3. Cross-departmental workingIn quangos, select committees, think tanks and even government reports, criticising the State for operating in ‘siloes’ is mandatory. And they are not wrong to — many areas of policy fall through the cracks. They are everyone’s responsibility, so they are no-one’s responsibility. There are good examples of where this criticism has led to change and influenced government strategy: Mark Sedwill’s interest in ‘Fusion doctrine’ was a key pillar behind our national security strategy, by sharing goals across foreign policy departments.

But pointing out the truism (much like ‘prevention would be better than cure’) that we need more cross-departmental working is not enough — we need solutions. Historically, the meme implied that we needed more investment in cross-government projects. But despite the Treasury allocating hundreds of millions for investment in joint projects through the Shared Outcomes Fund since 2021, Cat Little admitted in recent evidence to PAC that they were disappointed in the shortage of bids for it. Perhaps the issue with cross-departmental working is a shortage of leaders willing to work transparently across vertically-integrated departments. Or may be we have too many departments. Or perhaps the whole SR model which allocates most public funds to individual departments is at fault.


4. Get someone else to fix itWhen a policy team has run out of ideas, you can be sure to see some variant of this meme rear its head. The ongoing work of fixing the policy problem is handed over to another entity — an independent reviewer, commissioner, committee, body, regulator, tsar, or a newly-branded unit within the civil service.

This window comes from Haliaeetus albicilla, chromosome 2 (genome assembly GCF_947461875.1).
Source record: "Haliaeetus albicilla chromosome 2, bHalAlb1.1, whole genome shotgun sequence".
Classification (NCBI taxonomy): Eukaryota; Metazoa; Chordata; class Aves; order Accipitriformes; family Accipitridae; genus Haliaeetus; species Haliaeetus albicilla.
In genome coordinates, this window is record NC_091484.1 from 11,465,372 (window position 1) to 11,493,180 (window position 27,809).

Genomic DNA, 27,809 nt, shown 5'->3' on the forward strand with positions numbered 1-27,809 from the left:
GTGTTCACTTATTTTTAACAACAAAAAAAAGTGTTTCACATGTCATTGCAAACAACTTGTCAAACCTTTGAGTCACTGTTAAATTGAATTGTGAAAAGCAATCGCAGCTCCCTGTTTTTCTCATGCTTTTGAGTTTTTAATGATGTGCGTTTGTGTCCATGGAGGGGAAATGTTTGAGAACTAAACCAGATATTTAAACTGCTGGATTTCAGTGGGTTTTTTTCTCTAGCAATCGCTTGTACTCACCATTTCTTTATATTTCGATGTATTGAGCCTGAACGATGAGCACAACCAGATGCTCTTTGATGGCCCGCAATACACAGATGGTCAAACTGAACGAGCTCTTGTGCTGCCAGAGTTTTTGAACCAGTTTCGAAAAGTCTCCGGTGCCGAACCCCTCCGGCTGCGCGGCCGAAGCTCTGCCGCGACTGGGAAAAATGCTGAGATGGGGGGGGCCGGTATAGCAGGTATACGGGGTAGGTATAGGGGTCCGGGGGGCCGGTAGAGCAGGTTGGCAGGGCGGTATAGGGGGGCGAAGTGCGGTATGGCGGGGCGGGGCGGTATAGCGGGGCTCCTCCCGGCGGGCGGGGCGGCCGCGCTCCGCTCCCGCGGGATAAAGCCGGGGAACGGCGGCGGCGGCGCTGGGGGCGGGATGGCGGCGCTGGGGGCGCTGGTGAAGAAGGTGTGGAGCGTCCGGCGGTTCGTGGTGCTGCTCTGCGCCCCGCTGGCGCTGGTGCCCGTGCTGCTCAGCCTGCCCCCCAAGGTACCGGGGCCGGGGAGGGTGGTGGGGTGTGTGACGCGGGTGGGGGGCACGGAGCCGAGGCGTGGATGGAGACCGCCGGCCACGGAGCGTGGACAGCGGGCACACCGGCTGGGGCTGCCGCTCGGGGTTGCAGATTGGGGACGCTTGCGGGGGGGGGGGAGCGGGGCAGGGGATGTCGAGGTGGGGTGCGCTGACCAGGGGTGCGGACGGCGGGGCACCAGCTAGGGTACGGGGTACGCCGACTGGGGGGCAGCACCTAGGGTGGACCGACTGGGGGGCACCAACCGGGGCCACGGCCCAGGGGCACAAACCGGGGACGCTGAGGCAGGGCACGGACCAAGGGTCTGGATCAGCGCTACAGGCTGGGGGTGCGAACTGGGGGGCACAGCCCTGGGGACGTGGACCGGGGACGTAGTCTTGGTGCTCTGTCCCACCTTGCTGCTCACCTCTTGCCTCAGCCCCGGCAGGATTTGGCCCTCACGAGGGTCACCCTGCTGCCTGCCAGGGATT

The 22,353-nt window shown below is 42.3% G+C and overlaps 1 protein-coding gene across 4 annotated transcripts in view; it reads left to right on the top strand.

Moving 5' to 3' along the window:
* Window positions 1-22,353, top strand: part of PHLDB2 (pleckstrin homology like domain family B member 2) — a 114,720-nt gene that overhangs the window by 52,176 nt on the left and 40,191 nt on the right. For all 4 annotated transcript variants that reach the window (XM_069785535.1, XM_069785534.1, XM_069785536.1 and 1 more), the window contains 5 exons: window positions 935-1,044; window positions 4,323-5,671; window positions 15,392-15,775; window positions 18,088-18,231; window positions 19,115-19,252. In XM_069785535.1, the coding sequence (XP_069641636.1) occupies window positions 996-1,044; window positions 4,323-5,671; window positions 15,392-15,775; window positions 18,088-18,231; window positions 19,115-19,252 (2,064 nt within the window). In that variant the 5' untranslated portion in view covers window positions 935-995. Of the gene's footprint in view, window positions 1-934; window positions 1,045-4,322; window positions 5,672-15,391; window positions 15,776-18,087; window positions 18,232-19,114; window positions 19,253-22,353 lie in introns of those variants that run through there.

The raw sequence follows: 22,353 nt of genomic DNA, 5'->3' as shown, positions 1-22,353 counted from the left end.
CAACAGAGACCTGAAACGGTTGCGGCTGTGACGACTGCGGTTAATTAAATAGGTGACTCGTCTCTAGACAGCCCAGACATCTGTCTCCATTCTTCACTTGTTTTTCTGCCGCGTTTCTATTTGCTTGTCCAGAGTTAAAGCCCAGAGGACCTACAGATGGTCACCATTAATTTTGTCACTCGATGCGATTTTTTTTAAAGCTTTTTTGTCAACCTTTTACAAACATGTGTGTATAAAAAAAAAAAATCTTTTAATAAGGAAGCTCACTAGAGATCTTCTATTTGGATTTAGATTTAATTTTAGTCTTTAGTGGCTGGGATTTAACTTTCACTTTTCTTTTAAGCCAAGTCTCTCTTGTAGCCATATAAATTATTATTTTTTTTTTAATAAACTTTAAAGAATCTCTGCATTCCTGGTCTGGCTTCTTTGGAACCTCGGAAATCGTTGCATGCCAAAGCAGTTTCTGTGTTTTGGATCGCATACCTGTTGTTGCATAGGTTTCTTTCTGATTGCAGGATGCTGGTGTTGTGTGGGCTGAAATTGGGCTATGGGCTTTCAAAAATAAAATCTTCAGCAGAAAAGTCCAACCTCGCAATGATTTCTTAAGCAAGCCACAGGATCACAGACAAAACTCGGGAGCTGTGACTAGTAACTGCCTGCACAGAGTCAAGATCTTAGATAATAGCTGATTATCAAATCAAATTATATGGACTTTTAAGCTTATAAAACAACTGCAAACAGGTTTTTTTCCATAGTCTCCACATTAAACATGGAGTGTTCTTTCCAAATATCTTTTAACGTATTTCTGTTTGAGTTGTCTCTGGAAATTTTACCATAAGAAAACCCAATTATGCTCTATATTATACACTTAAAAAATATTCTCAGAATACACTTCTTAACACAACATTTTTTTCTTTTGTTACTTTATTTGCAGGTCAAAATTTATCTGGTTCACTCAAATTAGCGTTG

Scrutiny and ideas from outside the civil service is a very good idea, as are a diversity of perspectives — we discussed this in a recent report on scientific advice in Whitehall. But too often this is an excuse for avoiding bringing that talent into government directly, avoid genuine devolution of services, or to pass the heavy lifting on an issue to someone else — the meme allows us to avoid these fair challenges.


What next for policy memes?

As we look to the future of policy, what will the next generation of memes be? My contender for 2024 is AI. AI is unavoidable in politics now, and sure to stay for the foreseeable future. Like a good meme, its salience is based in truth — 2023 showed the world that this technology is incredibly powerful. But for AI to keep pace with the power of the policy meme it has become, it will need to show how this power can benefit government, measured in months and not years.

Ultimately, policy memes are here to stay. It is unavoidable that good ideas will be built on, even if it is sometimes for the wrong reasons: as a status signal in the policy world, a convenient way to dismiss an issue, or avoiding accepting our own failures. We can push back on the lazy thinking involved whilst giving them credit for the essential truth within.